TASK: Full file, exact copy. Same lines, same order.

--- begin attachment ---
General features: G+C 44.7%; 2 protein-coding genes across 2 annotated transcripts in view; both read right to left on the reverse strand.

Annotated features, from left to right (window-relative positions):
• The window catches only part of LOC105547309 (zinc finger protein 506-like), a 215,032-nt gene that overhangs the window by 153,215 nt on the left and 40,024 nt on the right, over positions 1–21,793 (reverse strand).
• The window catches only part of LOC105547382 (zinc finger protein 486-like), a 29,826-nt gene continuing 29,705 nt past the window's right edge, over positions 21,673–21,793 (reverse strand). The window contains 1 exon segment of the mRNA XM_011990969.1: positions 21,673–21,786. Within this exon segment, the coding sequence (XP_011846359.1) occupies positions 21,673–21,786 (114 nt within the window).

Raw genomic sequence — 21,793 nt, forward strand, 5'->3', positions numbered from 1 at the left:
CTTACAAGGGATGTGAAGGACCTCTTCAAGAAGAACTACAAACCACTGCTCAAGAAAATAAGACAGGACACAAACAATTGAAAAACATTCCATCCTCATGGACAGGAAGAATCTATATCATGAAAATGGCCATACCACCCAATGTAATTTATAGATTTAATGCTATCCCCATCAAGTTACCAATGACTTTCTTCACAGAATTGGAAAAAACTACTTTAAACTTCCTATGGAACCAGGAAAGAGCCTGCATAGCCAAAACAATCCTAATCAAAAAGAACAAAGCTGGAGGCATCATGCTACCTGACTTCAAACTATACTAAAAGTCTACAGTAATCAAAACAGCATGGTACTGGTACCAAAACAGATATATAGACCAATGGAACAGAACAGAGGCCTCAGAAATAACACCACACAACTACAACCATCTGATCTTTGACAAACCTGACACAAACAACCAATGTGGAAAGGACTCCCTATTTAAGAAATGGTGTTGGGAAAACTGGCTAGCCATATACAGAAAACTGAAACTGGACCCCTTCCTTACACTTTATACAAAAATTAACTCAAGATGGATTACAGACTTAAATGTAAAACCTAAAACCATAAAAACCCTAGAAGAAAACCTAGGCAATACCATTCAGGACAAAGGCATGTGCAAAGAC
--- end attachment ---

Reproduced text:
General features: G+C 44.7%; 2 protein-coding genes across 2 annotated transcripts in view; both read right to left on the reverse strand.

Annotated features, from left to right (window-relative positions):
• The window catches only part of LOC105547309 (zinc finger protein 506-like), a 215,032-nt gene that overhangs the window by 153,215 nt on the left and 40,024 nt on the right, over positions 1–21,793 (reverse strand).
• The window catches only part of LOC105547382 (zinc finger protein 486-like), a 29,826-nt gene continuing 29,705 nt past the window's right edge, over positions 21,673–21,793 (reverse strand). The window contains 1 exon segment of the mRNA XM_011990969.1: positions 21,673–21,786. Within this exon segment, the coding sequence (XP_011846359.1) occupies positions 21,673–21,786 (114 nt within the window).

Raw genomic sequence — 21,793 nt, forward strand, 5'->3', positions numbered from 1 at the left:
CTTACAAGGGATGTGAAGGACCTCTTCAAGAAGAACTACAAACCACTGCTCAAGAAAATAAGACAGGACACAAACAATTGAAAAACATTCCATCCTCATGGACAGGAAGAATCTATATCATGAAAATGGCCATACCACCCAATGTAATTTATAGATTTAATGCTATCCCCATCAAGTTACCAATGACTTTCTTCACAGAATTGGAAAAAACTACTTTAAACTTCCTATGGAACCAGGAAAGAGCCTGCATAGCCAAAACAATCCTAATCAAAAAGAACAAAGCTGGAGGCATCATGCTACCTGACTTCAAACTATACTAAAAGTCTACAGTAATCAAAACAGCATGGTACTGGTACCAAAACAGATATATAGACCAATGGAACAGAACAGAGGCCTCAGAAATAACACCACACAACTACAACCATCTGATCTTTGACAAACCTGACACAAACAACCAATGTGGAAAGGACTCCCTATTTAAGAAATGGTGTTGGGAAAACTGGCTAGCCATATACAGAAAACTGAAACTGGACCCCTTCCTTACACTTTATACAAAAATTAACTCAAGATGGATTACAGACTTAAATGTAAAACCTAAAACCATAAAAACCCTAGAAGAAAACCTAGGCAATACCATTCAGGACAAAGGCATGTGCAAAGAC